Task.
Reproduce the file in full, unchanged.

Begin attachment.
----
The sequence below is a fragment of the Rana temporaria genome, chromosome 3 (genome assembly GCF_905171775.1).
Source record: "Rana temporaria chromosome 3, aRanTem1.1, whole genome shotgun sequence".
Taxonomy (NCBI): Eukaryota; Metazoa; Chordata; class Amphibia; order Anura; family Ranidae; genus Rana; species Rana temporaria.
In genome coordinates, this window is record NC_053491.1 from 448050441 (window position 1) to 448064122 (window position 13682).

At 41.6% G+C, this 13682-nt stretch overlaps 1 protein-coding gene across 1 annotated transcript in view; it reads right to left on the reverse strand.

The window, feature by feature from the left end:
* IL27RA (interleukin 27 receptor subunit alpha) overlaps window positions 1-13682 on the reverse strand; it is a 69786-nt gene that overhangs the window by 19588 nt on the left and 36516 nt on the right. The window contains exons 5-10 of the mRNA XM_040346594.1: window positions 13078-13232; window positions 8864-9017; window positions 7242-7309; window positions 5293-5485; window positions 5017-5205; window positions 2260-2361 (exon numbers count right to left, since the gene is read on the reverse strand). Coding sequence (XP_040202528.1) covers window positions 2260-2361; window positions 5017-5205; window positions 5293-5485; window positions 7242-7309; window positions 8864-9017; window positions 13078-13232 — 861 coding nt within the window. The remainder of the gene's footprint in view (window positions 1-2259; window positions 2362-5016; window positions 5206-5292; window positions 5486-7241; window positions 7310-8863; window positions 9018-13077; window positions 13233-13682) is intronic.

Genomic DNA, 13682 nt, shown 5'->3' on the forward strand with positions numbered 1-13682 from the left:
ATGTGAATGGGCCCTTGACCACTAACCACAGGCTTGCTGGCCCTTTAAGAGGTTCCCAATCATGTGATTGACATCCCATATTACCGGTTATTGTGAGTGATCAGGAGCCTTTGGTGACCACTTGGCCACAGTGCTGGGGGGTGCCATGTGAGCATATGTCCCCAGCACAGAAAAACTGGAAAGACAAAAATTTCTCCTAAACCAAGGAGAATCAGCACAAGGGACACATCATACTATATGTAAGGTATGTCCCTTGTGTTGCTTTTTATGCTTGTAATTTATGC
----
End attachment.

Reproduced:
The sequence below is a fragment of the Rana temporaria genome, chromosome 3 (genome assembly GCF_905171775.1).
Source record: "Rana temporaria chromosome 3, aRanTem1.1, whole genome shotgun sequence".
Taxonomy (NCBI): Eukaryota; Metazoa; Chordata; class Amphibia; order Anura; family Ranidae; genus Rana; species Rana temporaria.
In genome coordinates, this window is record NC_053491.1 from 448050441 (window position 1) to 448064122 (window position 13682).

At 41.6% G+C, this 13682-nt stretch overlaps 1 protein-coding gene across 1 annotated transcript in view; it reads right to left on the reverse strand.

The window, feature by feature from the left end:
* IL27RA (interleukin 27 receptor subunit alpha) overlaps window positions 1-13682 on the reverse strand; it is a 69786-nt gene that overhangs the window by 19588 nt on the left and 36516 nt on the right. The window contains exons 5-10 of the mRNA XM_040346594.1: window positions 13078-13232; window positions 8864-9017; window positions 7242-7309; window positions 5293-5485; window positions 5017-5205; window positions 2260-2361 (exon numbers count right to left, since the gene is read on the reverse strand). Coding sequence (XP_040202528.1) covers window positions 2260-2361; window positions 5017-5205; window positions 5293-5485; window positions 7242-7309; window positions 8864-9017; window positions 13078-13232 — 861 coding nt within the window. The remainder of the gene's footprint in view (window positions 1-2259; window positions 2362-5016; window positions 5206-5292; window positions 5486-7241; window positions 7310-8863; window positions 9018-13077; window positions 13233-13682) is intronic.

Genomic DNA, 13682 nt, shown 5'->3' on the forward strand with positions numbered 1-13682 from the left:
ATGTGAATGGGCCCTTGACCACTAACCACAGGCTTGCTGGCCCTTTAAGAGGTTCCCAATCATGTGATTGACATCCCATATTACCGGTTATTGTGAGTGATCAGGAGCCTTTGGTGACCACTTGGCCACAGTGCTGGGGGGTGCCATGTGAGCATATGTCCCCAGCACAGAAAAACTGGAAAGACAAAAATTTCTCCTAAACCAAGGAGAATCAGCACAAGGGACACATCATACTATATGTAAGGTATGTCCCTTGTGTTGCTTTTTATGCTTGTAATTTATGC